CAW, Chrysler reach pattern deal without investment
Ford, GM already struck deals with the union, both included new investment
Posted: Sep 26, 2012 11:54 AM ET
Last Updated: Sep 26, 2012 10:43 PM ET
The Canadian Auto Workers union Wednesday night announced a tentative deal with Chrysler.
Ken Lewenza, the union's president, said the deal is similar to the ones struck with Ford and General Motors on Sept. 14 and 20, respectively.
According to Lewenza, all three deals contain no base wage increases, but workers will get $2,000 a year in the second, third and fourth years to cover cost of living increases, and a $3,000 ratification bonus.
“We’re confident Chrysler can grow in Canada, if the market can grow,” Lewenza said.
He said Chrysler has customer confidence, quality products and momentum, and the contract will not kill any of that.
However, unlike the previous two deals, no new investment came with the agreement. The Ford deal added 600 jobs and the GM deal added or maintained 1,750 jobs.
'You cannot bargain airtight job security.'— Ken Lewenza, CAW president
Chrysler, meanwhile, will continue to run three shifts in Windsor and two in Brampton through the lifetime of the agreement, according to Lewenza.
“You cannot bargain airtight job security," Lewenza said.
Tony Faria, the co-director of office of automotive research at the University of Windsor's Odette School of Business, said the contract is geared to the current workforce and not the future of Canadian auto workers.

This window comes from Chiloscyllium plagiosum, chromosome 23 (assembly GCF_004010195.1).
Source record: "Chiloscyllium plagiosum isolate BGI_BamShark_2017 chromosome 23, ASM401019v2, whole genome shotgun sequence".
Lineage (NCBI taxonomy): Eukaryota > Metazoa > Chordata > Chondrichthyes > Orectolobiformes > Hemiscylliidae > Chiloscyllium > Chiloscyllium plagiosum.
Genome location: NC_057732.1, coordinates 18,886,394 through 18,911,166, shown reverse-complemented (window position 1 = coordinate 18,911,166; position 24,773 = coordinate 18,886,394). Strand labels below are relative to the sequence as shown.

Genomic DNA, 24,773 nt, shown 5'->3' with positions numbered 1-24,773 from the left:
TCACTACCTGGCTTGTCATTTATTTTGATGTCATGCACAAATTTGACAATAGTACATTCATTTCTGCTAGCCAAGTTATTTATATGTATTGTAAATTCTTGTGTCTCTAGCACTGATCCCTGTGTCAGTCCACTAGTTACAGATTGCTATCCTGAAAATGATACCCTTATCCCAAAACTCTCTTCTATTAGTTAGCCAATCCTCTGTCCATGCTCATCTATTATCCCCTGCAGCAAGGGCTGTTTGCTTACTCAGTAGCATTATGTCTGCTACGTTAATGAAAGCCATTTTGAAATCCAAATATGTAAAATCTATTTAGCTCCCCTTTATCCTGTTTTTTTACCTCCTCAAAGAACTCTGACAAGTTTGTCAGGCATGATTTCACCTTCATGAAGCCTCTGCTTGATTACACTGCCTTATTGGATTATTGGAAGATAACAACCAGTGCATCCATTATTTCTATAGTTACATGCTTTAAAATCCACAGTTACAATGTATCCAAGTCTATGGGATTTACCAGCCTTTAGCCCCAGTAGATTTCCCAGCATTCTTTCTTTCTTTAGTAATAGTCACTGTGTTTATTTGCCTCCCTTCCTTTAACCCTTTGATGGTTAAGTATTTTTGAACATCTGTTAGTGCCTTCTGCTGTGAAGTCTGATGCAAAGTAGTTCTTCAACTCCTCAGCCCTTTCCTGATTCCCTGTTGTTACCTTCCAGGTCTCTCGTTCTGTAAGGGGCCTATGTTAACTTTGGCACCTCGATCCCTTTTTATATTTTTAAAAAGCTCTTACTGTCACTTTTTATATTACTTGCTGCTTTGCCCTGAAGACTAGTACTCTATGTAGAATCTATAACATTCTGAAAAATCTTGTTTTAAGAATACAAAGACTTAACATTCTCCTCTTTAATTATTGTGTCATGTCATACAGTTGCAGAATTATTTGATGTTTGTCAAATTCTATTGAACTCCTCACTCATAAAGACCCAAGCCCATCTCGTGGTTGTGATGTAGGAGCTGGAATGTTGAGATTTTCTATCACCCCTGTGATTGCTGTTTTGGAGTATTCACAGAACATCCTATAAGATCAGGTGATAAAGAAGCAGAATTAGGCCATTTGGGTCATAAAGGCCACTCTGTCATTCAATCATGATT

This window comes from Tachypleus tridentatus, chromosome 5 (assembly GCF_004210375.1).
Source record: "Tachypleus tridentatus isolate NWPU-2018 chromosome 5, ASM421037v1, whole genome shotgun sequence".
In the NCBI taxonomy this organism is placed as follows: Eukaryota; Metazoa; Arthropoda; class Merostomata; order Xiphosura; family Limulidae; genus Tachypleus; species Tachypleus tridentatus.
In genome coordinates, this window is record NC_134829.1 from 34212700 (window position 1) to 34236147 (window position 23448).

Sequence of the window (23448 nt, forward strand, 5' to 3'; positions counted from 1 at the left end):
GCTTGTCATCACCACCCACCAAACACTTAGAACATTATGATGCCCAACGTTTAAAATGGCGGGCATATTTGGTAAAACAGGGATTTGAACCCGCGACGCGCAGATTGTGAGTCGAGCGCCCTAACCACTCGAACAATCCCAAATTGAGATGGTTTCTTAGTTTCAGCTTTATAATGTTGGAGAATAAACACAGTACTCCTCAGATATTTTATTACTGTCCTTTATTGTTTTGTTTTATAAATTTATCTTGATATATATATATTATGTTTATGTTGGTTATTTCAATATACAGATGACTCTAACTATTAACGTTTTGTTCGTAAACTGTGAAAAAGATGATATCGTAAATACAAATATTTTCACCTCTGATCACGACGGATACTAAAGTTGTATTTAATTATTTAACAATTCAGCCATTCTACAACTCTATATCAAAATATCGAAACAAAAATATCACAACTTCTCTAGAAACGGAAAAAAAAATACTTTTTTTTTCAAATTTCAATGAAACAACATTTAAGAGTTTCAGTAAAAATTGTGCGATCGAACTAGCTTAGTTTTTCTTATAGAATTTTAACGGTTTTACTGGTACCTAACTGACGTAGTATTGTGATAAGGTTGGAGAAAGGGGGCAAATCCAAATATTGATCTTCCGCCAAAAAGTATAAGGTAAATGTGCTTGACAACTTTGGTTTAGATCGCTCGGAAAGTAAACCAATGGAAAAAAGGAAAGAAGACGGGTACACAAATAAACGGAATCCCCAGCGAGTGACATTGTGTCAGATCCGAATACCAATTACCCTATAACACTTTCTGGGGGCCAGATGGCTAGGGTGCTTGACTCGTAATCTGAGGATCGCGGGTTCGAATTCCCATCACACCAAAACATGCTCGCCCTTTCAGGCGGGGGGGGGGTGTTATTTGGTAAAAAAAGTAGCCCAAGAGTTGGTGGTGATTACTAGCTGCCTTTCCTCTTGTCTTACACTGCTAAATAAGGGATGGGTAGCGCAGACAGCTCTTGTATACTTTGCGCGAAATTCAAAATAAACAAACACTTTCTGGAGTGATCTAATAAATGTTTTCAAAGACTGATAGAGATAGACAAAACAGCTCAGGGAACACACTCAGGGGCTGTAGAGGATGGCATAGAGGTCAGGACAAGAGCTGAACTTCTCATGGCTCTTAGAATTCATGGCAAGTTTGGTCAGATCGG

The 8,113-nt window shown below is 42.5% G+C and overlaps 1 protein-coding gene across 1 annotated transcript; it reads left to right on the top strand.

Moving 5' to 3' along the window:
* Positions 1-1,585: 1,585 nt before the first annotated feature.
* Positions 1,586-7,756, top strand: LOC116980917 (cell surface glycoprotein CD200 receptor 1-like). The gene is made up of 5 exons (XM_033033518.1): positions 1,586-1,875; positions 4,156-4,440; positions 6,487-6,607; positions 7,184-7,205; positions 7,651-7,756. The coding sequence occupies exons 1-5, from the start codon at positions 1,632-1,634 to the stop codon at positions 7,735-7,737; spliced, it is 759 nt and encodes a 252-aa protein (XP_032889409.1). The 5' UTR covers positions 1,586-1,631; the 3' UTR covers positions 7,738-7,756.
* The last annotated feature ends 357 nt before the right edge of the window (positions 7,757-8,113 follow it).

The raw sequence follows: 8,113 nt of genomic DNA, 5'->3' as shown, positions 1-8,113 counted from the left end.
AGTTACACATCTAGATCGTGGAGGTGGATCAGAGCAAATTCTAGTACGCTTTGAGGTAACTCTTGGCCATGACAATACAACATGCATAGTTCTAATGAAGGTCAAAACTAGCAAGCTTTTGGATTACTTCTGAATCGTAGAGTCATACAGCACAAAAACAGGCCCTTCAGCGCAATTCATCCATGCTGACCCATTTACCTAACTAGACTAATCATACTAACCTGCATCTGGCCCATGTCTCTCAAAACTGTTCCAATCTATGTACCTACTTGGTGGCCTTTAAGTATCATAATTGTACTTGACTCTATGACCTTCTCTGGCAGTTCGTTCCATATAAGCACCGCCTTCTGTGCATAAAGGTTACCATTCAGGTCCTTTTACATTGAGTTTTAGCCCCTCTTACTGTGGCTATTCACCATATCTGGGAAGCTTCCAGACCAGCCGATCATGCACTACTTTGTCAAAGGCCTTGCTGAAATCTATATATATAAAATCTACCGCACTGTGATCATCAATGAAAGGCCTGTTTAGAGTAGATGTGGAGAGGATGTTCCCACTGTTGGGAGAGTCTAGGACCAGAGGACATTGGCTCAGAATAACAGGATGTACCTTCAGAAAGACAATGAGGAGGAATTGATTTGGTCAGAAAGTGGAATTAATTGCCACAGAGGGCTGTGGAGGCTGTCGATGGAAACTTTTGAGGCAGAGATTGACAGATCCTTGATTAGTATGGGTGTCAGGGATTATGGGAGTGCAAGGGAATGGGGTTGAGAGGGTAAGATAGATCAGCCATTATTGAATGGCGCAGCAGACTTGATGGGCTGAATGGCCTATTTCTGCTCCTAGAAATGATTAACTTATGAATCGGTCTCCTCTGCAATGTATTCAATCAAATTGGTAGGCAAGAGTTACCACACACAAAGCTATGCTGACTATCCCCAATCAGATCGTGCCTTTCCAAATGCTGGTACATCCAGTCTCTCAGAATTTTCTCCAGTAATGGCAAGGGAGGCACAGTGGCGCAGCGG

“The leadership of the CAW has pulled out the best deal it conceivably could,” Faria said.
He called it a “cost neutral contract.”
“There was no doubt where Chrysler was going to have to go with the contract. They were going to have to agree to all major aspects of the deal reached with Ford and GM,” Faria said.
Minivan's future cloudy
Lewenza said he anticipated a makeover of the minivan during the next contract but that makeover may be put off until the end of the new four-year agreement.
“I think Chrysler is being very strategic in their capital spending,” Lewenza said.
"Mr. Marchionne has lots of reasons to invest in Canada," Lewenza said of the company's CEO, Sergio Marchionne.
"The contract is not going to bring out the job guarantees the CAW would have liked," Faria said. "Chances are we’re going to see Canada lose some production."
'Chances are we're going to see Canada lose some production.'— Tony Faria, auto analyst
Lewenza called on governments — federal and provincial — to help land auto investment in Canada.
For the last two weeks, Lewenza insisted all three U.S. automakers would agree to similar collective agreements.
He continually said it would take three or four days of tough negotiations with each company before deals were reached.
The Chrysler deal ends nearly two weeks of negotiating between the CAW and the Detroit Three automakers.
Lewenza called the negotiations with Chrysler “stressful” and “respectful.”
Earlier Wednesday, the CAW posted an encouraging message on its Facebook page.
"Negotiations with Chrysler went on until 5 a.m. [Wednesday] morning, continuing with the hope of reaching a deal later tonight," it read.
Lewenza told Reuters the automaker submitted a written economic proposal to the union Tuesday night.
Chrysler employs more than 8,000 unionized employees in Ontario. Approximately 5,000 work at Windsor Assembly Plant where the company’s flagship minivan is built. Another 3,000 work in Brampton, building the Chrysler 300 and Dodge Chargers and Challengers. Just over 200 work at Etobicoke Casting.
In Windsor, in anticipation of a deal, CAW Local 444 had already booked facilities at Caesars Windsor for an information or ratification meeting on the weekend. The ratification vote is now scheduled for Sunday.